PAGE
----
Coastal erosion Norway
Vulnerabilities - European coasts
All European coastal states are to some extent affected by coastal erosion. About twenty thousand kilometres of coasts, corresponding to 20% face serious impacts in 2004. Most of the impact zones (15,100 km) are actively retreating, some of them in spite of coastal protection works (2,900 km). In addition, another 4,700 km have become artificially stabilised (1).
The risk of coastal flooding due to the undermining of coastal dunes and sea defences potentially affects several thousands of square kilometres and millions of people. Over the past 50 years, the population living in European coastal municipalities has more than doubled to reach 70 millions inhabitants in 2001 and the total value of economic assets located within 500 meters from the coastline has multiplied to an estimated 500-1000 billion Euros in 2000 (1).
The cost of coastal erosion (coastline protection against the risk of erosion and flooding) has been estimated to average 5,400 million euro per year between 1990 and 2020 (2).
Coastal erosion results in three different types of impacts (or risks):
- Loss of land with economical value
- Destruction of natural sea defences (usually a dune system) as a result of storm events, which may result in flooding of the hinterland.
- Undermining of artificial sea defences as a result of chronic sediment shortage
Coastal erosion is influenced by several human factors, including (1):
- Coastal engineering. The waterfronts of urban, tourism or industrial zones have usually been engineered by way of seawalls, dykes, breakwaters, jetties, or any hard and rock-armoured structures, which aims at protecting the construction or other assets landwards the coastline from the assault of the sea. Such structures modify wave and flow patterns in the near shore zone and therefore cause a redistribution of sediment. The net sediment volume in the coastal zone may not be strongly affected, but the sediment redistribution can induce erosion in some places and accretion in others.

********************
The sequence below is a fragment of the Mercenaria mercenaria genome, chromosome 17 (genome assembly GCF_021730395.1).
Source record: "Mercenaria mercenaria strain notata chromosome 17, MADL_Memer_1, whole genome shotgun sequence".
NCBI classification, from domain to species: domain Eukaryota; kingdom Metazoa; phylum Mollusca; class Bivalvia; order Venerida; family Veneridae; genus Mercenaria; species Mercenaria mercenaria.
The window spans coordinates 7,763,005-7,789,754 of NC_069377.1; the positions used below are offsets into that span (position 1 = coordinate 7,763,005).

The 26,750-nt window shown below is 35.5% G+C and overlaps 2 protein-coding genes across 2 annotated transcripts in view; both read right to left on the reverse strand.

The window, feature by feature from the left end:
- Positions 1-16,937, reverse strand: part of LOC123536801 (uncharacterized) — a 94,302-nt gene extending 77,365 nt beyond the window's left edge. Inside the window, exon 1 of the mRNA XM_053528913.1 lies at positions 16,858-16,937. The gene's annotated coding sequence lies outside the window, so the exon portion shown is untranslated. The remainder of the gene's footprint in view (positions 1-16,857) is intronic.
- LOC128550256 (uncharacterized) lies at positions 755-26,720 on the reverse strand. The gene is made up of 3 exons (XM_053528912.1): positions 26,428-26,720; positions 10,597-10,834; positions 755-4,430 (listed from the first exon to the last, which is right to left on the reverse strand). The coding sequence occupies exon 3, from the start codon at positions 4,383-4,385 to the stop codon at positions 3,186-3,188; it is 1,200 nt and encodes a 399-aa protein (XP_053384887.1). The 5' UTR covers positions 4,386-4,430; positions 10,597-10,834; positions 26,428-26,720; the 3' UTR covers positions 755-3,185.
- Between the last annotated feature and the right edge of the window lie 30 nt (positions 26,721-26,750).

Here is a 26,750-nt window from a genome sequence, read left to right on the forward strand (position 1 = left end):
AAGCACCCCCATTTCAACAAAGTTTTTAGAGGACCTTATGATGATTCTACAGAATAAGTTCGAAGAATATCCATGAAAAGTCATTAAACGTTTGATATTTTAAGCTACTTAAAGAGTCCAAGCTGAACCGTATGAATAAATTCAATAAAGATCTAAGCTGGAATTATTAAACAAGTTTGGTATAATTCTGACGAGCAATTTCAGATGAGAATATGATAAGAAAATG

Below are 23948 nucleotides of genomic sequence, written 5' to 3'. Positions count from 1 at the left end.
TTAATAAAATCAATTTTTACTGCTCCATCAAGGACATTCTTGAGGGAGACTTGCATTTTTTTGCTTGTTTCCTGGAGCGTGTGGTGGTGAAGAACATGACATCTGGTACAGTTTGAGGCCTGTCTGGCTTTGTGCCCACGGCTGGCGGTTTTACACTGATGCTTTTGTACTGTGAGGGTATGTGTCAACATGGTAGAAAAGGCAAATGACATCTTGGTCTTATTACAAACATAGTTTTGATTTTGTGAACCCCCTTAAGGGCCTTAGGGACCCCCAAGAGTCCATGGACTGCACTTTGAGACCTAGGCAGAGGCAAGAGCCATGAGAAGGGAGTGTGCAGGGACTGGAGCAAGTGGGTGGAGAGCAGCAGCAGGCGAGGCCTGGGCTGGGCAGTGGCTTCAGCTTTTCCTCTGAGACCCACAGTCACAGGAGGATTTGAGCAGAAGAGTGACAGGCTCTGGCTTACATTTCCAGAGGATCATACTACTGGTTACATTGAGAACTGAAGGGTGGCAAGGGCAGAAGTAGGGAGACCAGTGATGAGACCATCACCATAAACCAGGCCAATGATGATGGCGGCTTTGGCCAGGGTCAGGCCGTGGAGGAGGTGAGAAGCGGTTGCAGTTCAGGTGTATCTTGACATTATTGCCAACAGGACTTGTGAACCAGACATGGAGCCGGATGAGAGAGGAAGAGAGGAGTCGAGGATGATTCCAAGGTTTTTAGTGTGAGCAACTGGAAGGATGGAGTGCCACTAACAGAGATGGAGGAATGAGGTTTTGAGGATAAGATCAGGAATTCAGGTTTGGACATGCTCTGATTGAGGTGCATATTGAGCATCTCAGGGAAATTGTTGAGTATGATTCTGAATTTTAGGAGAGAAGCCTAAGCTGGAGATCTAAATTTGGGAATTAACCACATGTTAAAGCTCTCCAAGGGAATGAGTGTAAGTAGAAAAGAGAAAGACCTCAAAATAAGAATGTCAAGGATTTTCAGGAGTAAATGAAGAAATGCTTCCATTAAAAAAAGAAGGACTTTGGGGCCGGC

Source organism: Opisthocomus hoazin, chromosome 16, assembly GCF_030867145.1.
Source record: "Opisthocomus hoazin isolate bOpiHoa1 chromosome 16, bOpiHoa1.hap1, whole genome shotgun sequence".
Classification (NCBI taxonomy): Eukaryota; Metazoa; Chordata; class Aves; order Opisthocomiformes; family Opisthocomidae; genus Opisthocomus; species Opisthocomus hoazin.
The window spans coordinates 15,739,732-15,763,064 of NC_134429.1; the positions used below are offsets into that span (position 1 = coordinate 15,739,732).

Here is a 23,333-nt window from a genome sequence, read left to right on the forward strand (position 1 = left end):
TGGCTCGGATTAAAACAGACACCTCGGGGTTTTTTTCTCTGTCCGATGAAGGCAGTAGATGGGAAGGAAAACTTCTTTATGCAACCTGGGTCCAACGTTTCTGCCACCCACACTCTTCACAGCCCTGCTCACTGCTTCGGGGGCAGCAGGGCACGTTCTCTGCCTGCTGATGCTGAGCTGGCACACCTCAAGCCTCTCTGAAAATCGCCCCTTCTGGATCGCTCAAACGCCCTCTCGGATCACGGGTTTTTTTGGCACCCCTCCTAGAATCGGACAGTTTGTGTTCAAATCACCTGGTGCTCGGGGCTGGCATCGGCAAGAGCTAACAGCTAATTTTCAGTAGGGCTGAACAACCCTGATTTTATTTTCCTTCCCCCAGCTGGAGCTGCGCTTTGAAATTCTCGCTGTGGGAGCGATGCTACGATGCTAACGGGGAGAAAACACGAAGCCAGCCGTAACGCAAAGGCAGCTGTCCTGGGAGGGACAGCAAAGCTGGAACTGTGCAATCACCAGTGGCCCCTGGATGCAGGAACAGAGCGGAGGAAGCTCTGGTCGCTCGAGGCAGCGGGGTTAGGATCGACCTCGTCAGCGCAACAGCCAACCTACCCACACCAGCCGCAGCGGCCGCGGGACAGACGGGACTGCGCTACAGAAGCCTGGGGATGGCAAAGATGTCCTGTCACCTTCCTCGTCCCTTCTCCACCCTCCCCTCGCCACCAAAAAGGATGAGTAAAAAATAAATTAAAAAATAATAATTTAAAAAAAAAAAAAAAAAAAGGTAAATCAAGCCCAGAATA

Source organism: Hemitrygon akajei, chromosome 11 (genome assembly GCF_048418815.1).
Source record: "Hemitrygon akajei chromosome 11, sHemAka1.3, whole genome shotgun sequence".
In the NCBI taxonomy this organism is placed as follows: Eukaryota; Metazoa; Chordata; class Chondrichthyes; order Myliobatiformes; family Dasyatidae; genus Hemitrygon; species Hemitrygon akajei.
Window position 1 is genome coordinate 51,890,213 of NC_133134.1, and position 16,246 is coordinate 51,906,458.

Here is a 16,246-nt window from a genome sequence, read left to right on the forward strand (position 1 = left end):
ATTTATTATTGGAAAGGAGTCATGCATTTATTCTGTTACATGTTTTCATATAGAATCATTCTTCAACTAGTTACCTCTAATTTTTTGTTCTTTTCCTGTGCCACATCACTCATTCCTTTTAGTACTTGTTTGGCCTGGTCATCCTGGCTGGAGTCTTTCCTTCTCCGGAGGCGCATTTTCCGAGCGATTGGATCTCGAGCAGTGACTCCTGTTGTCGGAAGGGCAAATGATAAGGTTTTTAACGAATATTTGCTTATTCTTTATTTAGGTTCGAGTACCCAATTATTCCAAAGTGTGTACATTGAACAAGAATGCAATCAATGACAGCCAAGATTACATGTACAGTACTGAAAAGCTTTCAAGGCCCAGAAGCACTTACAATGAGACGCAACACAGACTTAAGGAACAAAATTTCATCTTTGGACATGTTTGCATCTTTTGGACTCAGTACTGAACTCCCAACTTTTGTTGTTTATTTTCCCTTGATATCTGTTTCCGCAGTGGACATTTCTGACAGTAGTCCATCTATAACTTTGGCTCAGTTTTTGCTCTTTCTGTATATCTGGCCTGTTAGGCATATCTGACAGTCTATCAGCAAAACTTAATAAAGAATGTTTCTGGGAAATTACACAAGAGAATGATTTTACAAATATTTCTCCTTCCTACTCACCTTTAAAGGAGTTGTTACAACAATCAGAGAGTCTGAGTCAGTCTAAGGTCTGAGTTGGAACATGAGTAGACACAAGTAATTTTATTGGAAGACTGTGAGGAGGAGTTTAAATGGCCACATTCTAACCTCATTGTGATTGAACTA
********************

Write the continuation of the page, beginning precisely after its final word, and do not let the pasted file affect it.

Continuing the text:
- Land claim. Within tidal basins or bays (where land reclamation projects are most easily undertaken), land reclamation results in a reduction of the tidal volume and therefore a change in the ebb and flood currents transporting sediments. As a result, relatively stable coastal stretches may begin to erode.
- River basin regulation works. Damming has effectively sealed water catchments locking up millions of cubic metres of sediments per year. For some southern European rivers (e.g. Ebro, Douro, Urumea, Rhone), the annual volume of sediment discharge represents less than 10% of their level of 1950; for the Ebro this is even less than 5%. This results in a considerable sediment deficit at the river mouth, and subsequent erosion downstream as illustrated in Ebro delta, Playa Gross, Petite Camargue (Rhone delta) and Vagueira.
- Dredging. Dredging may affect coastal processes by removing from the foreshore materials (stones, pebbles) which protect the coast against erosion, and by contributing to the sediment deficit in the coastal sediment cell.
- Vegetation clearing. A significant number of cases have highlighted the positive role of vegetation to increase the resistance to erosion.
- Gas mining or water extraction. Gas mining or water extraction may induce land subsidence, causing sediment deficit and a retreat of the coastline.
Direct anthropogenic effects on effective sea-level rise (ESLR)
From an assessment of contemporary effective sea-level rise (ESLR) for a sample of 40 deltas distributed worldwide it was concluded that direct anthropogenic effects determine ESLR in the majority of deltas studied, with a relatively less important role for eustatic sea-level rise. According to this study, serious challenges to human occupancy of deltaic regions worldwide are conveyed by other factors than the climate change–sea-level rise (4).